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Health Care And The Myth Of Self-Reliance, Nicole Huberfeld, Jessica L. Roberts Jan 2016

Health Care And The Myth Of Self-Reliance, Nicole Huberfeld, Jessica L. Roberts

Law Faculty Scholarly Articles

King v. Burwell asked the Supreme Court to decide if, in providing assistance to purchase insurance “through an Exchange established by the State,” Congress meant to subsidize policies bought on the federally run exchange. With its ruling, the Court saved the Patient Protection and Affordable Care Act’s low-income subsidy. But King is only part of a longer, more complex story about health care access for the poor. In a move toward universal coverage, two pillars of the ACA facilitate health insurance coverage for low-income Americans, one private and one public: (1) the subsidy and (2) Medicaid expansion. Although both have …


Instrumental And Transformative Medical Technology, Nicole Huberfeld Jan 2016

Instrumental And Transformative Medical Technology, Nicole Huberfeld

Law Faculty Scholarly Articles

This Article considers how medical technologies impact universality in health care. The universality principle, as embodied in the Patient Protection and Affordable Care Act (ACA), eliminated widespread discriminatory practices and provided financial assistance to those otherwise unable to become insured—a democratizing federal act that was intended to stabilize health care policy nationwide. This Article posits that medical technology, as with all of medicine, can be universalizing or exclusionary and that this status roughly correlates to its being “instrumental technology” or “transformative technology.” Instrumental technology acts as a tool of medicine and often serves an existing aspect of health care; in …


An Empirical Perspective On Medicaid As Social Insurance, Nicole Huberfeld, Jessica L. Roberts Apr 2015

An Empirical Perspective On Medicaid As Social Insurance, Nicole Huberfeld, Jessica L. Roberts

Law Faculty Scholarly Articles

This Essay begins to explore how Medicaid, after the Patient Protection and Affordable Care Act, metamorphoses from exclusion and limitations in access and benefits to a form of social insurance that implicates theories of social justice. The social justice aspect of universality provides an important lens for understanding these numbers, both in terms of the states that are expanding and the states that are opting out. States that refuse to expand their Medicaid programs are denying millions of Americans the benefit of a precious legal entitlement. It is essential that the states understand the power—and the potential—of this evolving social …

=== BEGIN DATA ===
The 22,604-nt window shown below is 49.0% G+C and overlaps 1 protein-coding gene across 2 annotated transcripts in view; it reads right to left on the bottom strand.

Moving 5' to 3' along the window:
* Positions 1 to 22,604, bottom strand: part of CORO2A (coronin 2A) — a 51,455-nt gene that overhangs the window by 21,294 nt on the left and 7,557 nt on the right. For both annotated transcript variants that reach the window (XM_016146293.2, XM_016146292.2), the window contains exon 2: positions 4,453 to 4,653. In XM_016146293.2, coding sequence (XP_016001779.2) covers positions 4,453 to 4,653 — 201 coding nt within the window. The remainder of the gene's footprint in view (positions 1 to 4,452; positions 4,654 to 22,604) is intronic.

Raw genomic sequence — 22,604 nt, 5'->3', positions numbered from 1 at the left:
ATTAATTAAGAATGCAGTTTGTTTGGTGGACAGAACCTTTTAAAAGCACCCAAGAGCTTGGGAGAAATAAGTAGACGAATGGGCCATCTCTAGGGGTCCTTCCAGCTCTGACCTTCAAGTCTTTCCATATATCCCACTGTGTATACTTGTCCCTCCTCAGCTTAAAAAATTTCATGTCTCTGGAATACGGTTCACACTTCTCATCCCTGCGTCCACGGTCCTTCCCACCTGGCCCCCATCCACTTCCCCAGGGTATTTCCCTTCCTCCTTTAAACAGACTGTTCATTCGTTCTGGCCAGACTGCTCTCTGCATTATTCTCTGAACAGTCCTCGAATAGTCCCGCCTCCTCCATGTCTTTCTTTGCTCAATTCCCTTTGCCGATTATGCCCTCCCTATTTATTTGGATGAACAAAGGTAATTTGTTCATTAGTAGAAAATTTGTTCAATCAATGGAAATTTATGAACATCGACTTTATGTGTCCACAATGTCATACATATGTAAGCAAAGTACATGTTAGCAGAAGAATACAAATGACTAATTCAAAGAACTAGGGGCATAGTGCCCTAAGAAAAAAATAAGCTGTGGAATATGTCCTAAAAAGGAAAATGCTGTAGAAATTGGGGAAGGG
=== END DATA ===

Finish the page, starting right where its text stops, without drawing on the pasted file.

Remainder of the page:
The Universality Of Medicaid At Fifty, Nicole Huberfeld Jan 2015

The Universality Of Medicaid At Fifty, Nicole Huberfeld

Law Faculty Scholarly Articles

This essay explores how the law of Medicaid after fifty years creates a meaningful principle of universalism by shifting from fragmentation and exclusivity to universality and inclusivity. The universality principle provides a new trajectory for all of American health care, one that is not based on individual qualities that are unrelated to medical care but rather grounded in non-judgmental principles of unification and equalization (if not outright solidarity). To that end, this Essay first will study the legislative reformation that led to universality and its quantifiable effects. The Essay then will assess and evaluate Medicaid’s new universality across four dimensions, …


Medicaid Expansion As Completion Of The Great Society, Nicole Huberfeld, Jessica L. Roberts Jan 2014